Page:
It was early afternoon of a warm, windless July day, eight years ago. Bits of sunlight flecked the ground, filtered by the dark foliage of the forest stand in which I found myself. Minutes before I had been with my family, gathered together in conference along a faint trail. Now I was alone, off trail, pushing through a phalanx of young hardwood growth dotted with cedar, hemlock and spruce. Though my wife and three sons were spread out in the woods somewhere within shouting distance, the only sound I could hear was that of my own labor, of leafy branches pushing past my ears as I forged up a steep and uneven rise.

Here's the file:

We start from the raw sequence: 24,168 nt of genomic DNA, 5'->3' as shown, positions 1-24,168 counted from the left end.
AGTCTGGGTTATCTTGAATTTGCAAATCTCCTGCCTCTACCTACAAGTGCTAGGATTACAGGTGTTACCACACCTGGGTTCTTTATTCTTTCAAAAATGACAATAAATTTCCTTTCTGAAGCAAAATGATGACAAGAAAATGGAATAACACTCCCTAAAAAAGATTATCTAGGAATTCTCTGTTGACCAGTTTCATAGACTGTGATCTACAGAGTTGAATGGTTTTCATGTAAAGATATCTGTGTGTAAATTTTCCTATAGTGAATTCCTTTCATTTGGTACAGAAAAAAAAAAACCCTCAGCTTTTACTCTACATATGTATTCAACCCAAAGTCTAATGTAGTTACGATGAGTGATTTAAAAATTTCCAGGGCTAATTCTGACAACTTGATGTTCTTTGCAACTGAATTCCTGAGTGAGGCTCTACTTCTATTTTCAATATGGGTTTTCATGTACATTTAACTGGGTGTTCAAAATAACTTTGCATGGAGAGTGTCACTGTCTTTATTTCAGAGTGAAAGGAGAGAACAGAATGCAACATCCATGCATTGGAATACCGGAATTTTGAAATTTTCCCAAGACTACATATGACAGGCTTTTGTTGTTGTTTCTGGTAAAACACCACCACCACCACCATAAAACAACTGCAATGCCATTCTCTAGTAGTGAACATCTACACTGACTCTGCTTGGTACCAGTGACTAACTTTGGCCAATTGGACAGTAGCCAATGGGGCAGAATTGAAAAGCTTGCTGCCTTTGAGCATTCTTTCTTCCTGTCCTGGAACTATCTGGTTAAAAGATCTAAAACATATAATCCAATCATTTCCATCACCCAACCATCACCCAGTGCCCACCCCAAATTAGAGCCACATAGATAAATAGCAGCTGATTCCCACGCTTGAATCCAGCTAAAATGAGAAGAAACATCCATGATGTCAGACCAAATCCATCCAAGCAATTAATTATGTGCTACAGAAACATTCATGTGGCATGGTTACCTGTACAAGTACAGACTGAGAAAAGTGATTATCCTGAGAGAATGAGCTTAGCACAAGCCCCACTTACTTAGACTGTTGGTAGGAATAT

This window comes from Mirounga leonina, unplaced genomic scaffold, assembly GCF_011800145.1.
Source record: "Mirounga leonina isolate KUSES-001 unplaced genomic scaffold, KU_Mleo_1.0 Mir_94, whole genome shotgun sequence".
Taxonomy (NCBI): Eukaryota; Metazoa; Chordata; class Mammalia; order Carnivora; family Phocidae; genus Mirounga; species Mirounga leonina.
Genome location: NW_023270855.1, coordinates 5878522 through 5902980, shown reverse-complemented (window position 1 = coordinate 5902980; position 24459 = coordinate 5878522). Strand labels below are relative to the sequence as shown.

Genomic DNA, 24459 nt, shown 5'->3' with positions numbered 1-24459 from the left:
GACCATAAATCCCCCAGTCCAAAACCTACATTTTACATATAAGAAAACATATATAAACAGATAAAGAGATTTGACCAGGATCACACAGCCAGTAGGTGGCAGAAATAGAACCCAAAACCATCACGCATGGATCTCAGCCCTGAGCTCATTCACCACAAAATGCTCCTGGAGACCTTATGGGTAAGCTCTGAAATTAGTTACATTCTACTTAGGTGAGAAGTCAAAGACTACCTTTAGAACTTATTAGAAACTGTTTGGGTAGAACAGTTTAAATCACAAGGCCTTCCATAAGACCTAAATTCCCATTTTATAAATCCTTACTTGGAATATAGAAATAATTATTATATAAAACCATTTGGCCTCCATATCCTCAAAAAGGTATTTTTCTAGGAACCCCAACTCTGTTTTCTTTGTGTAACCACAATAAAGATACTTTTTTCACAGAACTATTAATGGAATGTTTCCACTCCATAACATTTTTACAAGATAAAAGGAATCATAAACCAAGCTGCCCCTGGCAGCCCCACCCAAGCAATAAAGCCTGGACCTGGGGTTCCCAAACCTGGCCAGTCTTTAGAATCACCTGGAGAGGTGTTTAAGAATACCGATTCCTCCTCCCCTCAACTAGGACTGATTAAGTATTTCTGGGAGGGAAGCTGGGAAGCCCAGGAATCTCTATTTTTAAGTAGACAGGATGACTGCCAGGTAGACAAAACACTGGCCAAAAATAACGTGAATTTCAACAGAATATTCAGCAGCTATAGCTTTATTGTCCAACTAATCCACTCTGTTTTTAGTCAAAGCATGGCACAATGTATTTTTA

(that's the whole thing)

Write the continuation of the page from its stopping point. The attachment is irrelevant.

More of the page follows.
As I have so many times in the Adirondacks I felt a deep sense of loneliness. No doubt due in part to the nature of my quest I experienced that disconcerting and enchanting feeling of being unmoored from time, as though I might next encounter Alvah Dunning or Mitchell Sabattis at the top of the ridge… or more to the point, David Henderson. I imagined that my explorations might channel me back in time more than a century, never to see my family again, instead to have to live a life out of any generation I have known, perhaps as a guide or trapper of old. » Continue Reading.